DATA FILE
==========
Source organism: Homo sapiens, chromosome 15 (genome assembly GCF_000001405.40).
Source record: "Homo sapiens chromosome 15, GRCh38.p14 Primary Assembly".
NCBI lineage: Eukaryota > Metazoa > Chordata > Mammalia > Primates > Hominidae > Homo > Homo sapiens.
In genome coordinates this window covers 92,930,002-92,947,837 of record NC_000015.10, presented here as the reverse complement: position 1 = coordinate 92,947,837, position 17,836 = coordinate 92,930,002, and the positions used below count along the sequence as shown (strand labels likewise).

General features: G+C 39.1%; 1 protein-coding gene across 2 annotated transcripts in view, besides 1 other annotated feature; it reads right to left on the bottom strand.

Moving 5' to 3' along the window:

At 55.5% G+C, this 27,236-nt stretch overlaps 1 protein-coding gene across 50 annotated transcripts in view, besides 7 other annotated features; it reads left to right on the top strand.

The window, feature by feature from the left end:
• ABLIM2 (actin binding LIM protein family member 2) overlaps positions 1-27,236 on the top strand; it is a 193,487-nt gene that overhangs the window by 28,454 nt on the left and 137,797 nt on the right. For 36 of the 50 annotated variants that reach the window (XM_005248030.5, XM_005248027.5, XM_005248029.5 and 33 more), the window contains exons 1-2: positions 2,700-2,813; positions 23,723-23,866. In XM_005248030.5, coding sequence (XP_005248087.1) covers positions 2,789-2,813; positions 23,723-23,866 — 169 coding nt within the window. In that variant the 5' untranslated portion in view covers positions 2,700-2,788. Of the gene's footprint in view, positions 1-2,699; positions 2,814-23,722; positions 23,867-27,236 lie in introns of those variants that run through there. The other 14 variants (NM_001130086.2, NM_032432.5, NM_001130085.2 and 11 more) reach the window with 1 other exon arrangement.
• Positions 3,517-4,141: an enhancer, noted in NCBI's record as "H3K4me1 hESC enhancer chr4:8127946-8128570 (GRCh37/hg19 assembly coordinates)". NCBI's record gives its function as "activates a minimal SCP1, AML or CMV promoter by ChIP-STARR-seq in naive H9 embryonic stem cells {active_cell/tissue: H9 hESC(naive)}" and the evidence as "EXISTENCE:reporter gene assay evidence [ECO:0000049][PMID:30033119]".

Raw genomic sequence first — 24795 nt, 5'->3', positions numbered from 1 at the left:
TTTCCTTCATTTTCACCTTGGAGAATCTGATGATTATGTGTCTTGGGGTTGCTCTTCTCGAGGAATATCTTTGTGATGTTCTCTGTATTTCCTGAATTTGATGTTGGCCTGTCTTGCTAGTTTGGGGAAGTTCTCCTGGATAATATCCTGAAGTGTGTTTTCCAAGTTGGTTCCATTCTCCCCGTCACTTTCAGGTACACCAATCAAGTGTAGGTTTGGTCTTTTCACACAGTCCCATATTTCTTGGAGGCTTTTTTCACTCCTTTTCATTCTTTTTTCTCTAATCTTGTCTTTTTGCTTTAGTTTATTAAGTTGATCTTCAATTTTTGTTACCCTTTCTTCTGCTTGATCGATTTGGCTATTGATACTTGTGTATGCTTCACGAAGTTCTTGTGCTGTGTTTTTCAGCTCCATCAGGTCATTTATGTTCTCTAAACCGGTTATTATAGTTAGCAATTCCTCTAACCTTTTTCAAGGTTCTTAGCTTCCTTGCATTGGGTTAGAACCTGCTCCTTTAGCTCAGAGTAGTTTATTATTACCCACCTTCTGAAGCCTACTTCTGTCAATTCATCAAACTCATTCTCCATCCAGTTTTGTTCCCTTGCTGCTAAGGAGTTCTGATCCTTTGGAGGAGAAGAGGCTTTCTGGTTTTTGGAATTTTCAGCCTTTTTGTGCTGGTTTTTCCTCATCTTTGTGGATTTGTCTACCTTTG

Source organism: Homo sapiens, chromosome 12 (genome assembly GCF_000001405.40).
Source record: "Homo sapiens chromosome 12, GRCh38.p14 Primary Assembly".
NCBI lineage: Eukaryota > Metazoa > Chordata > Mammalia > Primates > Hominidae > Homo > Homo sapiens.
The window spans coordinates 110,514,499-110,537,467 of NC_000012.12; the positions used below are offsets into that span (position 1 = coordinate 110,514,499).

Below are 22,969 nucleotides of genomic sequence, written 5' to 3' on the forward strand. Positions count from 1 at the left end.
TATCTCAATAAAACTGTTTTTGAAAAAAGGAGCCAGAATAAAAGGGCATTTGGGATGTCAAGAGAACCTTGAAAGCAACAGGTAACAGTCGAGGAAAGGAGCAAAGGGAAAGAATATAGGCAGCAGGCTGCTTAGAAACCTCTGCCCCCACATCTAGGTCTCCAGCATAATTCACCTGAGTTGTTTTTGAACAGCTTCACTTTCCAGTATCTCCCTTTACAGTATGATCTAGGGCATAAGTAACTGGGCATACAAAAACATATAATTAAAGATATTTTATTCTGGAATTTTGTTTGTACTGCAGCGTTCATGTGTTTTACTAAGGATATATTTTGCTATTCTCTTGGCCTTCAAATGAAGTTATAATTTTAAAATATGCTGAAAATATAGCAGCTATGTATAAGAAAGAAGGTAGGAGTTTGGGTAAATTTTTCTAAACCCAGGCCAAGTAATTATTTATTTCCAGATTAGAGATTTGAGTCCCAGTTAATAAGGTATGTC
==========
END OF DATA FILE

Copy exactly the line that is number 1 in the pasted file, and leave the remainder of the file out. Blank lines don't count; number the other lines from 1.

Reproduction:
Source organism: Homo sapiens, chromosome 15 (genome assembly GCF_000001405.40).